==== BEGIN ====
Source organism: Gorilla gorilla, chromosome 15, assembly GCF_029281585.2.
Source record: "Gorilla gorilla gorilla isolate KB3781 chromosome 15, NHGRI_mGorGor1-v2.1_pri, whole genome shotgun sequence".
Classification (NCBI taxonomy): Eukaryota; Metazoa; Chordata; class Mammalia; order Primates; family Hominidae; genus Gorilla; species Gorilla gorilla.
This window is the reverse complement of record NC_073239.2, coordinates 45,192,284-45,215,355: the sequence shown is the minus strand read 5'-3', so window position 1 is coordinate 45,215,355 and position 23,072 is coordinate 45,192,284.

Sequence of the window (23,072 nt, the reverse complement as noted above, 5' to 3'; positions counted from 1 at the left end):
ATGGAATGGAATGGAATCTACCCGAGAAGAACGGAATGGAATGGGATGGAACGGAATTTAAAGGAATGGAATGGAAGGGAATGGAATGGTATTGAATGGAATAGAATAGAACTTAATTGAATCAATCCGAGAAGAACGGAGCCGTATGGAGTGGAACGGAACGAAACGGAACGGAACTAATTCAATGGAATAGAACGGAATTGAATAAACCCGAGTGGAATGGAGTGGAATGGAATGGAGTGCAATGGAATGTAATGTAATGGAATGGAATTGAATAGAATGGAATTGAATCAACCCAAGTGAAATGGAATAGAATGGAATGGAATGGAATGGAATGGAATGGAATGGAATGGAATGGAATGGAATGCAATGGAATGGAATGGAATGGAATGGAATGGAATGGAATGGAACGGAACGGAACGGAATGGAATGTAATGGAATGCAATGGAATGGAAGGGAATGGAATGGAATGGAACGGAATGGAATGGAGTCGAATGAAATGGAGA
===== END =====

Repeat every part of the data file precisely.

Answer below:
Source organism: Gorilla gorilla, chromosome 15, assembly GCF_029281585.2.
Source record: "Gorilla gorilla gorilla isolate KB3781 chromosome 15, NHGRI_mGorGor1-v2.1_pri, whole genome shotgun sequence".
Classification (NCBI taxonomy): Eukaryota; Metazoa; Chordata; class Mammalia; order Primates; family Hominidae; genus Gorilla; species Gorilla gorilla.
This window is the reverse complement of record NC_073239.2, coordinates 45,192,284-45,215,355: the sequence shown is the minus strand read 5'-3', so window position 1 is coordinate 45,215,355 and position 23,072 is coordinate 45,192,284.

Sequence of the window (23,072 nt, the reverse complement as noted above, 5' to 3'; positions counted from 1 at the left end):
ATGGAATGGAATGGAATCTACCCGAGAAGAACGGAATGGAATGGGATGGAACGGAATTTAAAGGAATGGAATGGAAGGGAATGGAATGGTATTGAATGGAATAGAATAGAACTTAATTGAATCAATCCGAGAAGAACGGAGCCGTATGGAGTGGAACGGAACGAAACGGAACGGAACTAATTCAATGGAATAGAACGGAATTGAATAAACCCGAGTGGAATGGAGTGGAATGGAATGGAGTGCAATGGAATGTAATGTAATGGAATGGAATTGAATAGAATGGAATTGAATCAACCCAAGTGAAATGGAATAGAATGGAATGGAATGGAATGGAATGGAATGGAATGGAATGGAATGGAATGGAATGCAATGGAATGGAATGGAATGGAATGGAATGGAATGGAATGGAACGGAACGGAACGGAATGGAATGTAATGGAATGCAATGGAATGGAAGGGAATGGAATGGAATGGAACGGAATGGAATGGAGTCGAATGAAATGGAGA